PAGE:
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Molecular Identification of Antigen Recognition Structures in Immune Complexes for Immunotherapeutic Applications by Proteolytic and Mass Spectrometric Methods

Molecular Identification of Antigen Recognition Structures in Immune Complexes for Immunotherapeutic Applications by Proteolytic and Mass Spectrometric Methods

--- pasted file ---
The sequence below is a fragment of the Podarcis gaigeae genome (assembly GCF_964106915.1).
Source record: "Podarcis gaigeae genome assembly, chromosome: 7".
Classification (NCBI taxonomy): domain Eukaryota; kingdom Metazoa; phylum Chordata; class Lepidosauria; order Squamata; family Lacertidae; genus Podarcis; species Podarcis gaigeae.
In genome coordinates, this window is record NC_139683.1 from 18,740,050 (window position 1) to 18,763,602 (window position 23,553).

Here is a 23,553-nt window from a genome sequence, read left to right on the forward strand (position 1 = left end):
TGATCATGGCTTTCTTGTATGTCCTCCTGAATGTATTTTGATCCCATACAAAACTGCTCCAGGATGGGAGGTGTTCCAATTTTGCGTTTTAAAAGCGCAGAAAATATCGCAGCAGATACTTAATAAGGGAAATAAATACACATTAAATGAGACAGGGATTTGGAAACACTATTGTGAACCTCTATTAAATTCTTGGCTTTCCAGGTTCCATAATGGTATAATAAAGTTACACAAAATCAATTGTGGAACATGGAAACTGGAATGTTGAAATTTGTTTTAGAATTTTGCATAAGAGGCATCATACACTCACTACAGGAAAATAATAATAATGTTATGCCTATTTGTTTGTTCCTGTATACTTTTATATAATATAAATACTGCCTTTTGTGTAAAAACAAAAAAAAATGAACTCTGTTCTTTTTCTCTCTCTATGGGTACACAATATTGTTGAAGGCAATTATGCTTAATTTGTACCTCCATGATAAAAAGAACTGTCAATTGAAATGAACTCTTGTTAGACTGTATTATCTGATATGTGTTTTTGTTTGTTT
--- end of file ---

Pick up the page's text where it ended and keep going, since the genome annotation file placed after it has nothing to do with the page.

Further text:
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STEFANESCU, Raluca, 2007. Molecular Identification of Antigen Recognition Structures in Immune Complexes for Immunotherapeutic Applications by Proteolytic and Mass Spectrometric Methods

@phdthesis{Stefanescu2007Molec-9827, title={Molecular Identification of Antigen Recognition Structures in Immune Complexes for Immunotherapeutic Applications by Proteolytic and Mass Spectrometric Methods}, year={2007}, author={Stefanescu, Raluca}, address={Konstanz}, school={Universität Konstanz} }